EOVSA Data Browser: This site provides daily dynamic spectrum (frequency-time diagram) of cross-power amplitude on the shorter baselines and calibrated full-disk images at 7 selected frequencies. One could use this page to check for EOVSA data coverage and download spectra and images processed by our full-disk imaging pipeline. In the near future, we will also provide high time and frequecy resolution spectral image cubes for a list of solar flares processed with our flare pipeline. If you prefer, you can easily browse our existing spectrograms at the RHESSI Browser page and select the "EOVSA Radio Data" checkbox, then use the dropdown menus to enter the desired date. EOVSA data are available starting 2017-Jan-16, with some gaps due to system outages.
Raw "Interim" Database (IDB) Data: The original concept for EOVSA was to record the full-resolution data (1-s time resolution and full frequency resolution) as an "interim" database that would be further reduced in size for different applications (e.g. flares, active regions, full Sun). Then we planned to delete the IDB files due to their relatively large size--too large a data volume to archive. However, given today's storage capacity the files are not actually too large to archive, and therefore these are made available at full resolution (Click the link above.) These are recorded in Miriad format, and hence may not be that useful for most people. Be patient after clicking the link--this is a very long list of directories, one for each available date.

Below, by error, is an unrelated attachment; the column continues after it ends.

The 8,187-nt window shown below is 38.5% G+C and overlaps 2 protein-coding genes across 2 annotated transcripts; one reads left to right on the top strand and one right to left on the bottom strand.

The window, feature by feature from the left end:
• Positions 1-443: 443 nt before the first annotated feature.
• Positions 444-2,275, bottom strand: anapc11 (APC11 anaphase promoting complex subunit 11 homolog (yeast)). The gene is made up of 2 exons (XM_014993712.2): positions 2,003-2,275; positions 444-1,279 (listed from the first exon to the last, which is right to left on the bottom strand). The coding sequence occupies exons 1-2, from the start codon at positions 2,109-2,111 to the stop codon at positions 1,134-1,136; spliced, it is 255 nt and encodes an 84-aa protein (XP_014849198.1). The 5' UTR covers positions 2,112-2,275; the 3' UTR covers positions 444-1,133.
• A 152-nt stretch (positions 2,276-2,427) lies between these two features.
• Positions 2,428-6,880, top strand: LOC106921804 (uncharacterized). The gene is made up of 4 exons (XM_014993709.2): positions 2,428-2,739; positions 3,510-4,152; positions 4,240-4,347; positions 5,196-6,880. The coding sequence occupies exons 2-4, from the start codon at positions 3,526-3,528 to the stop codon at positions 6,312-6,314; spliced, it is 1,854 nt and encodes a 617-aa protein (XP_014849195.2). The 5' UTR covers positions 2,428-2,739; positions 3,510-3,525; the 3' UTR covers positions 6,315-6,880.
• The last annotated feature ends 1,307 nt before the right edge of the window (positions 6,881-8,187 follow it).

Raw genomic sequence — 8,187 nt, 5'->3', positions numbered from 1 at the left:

Raw UDB Data: This is the same as for the IDB data, except with 1-minute time integration applied. This is typically not useful for flares, but is perfectly fine for imaging active regions and full Sun. (Click the link at right.) These are also in Miriad format, and hence may not be that useful for most people without our special software for handling that type of data. If you believe that you really need these data, contact us. After clicking the Raw UDB Data link, you will see a short list of directories, one for each year. However, clicking on a year takes you to a very long list of available data, so again be patient while the list loads.
Calibrated CASA Visibility Data: These correspond to the UDB visibility data files but converted to the standard CASA measurement set format with absolute flux and complex gain calibrations applied. As such, they also have one-minute integration applied. This is typically not useful for flares, but is perfectly fine for imaging active regions and full Sun. (Click the link at right.) After clicking the link, you will see a short list of directories, one for each year and month.
To get started using these data, please see our wiki page for the EOVSA Imaging Workshop that we held at NJIT in January 2018. A better set of instructions and tools is being planned.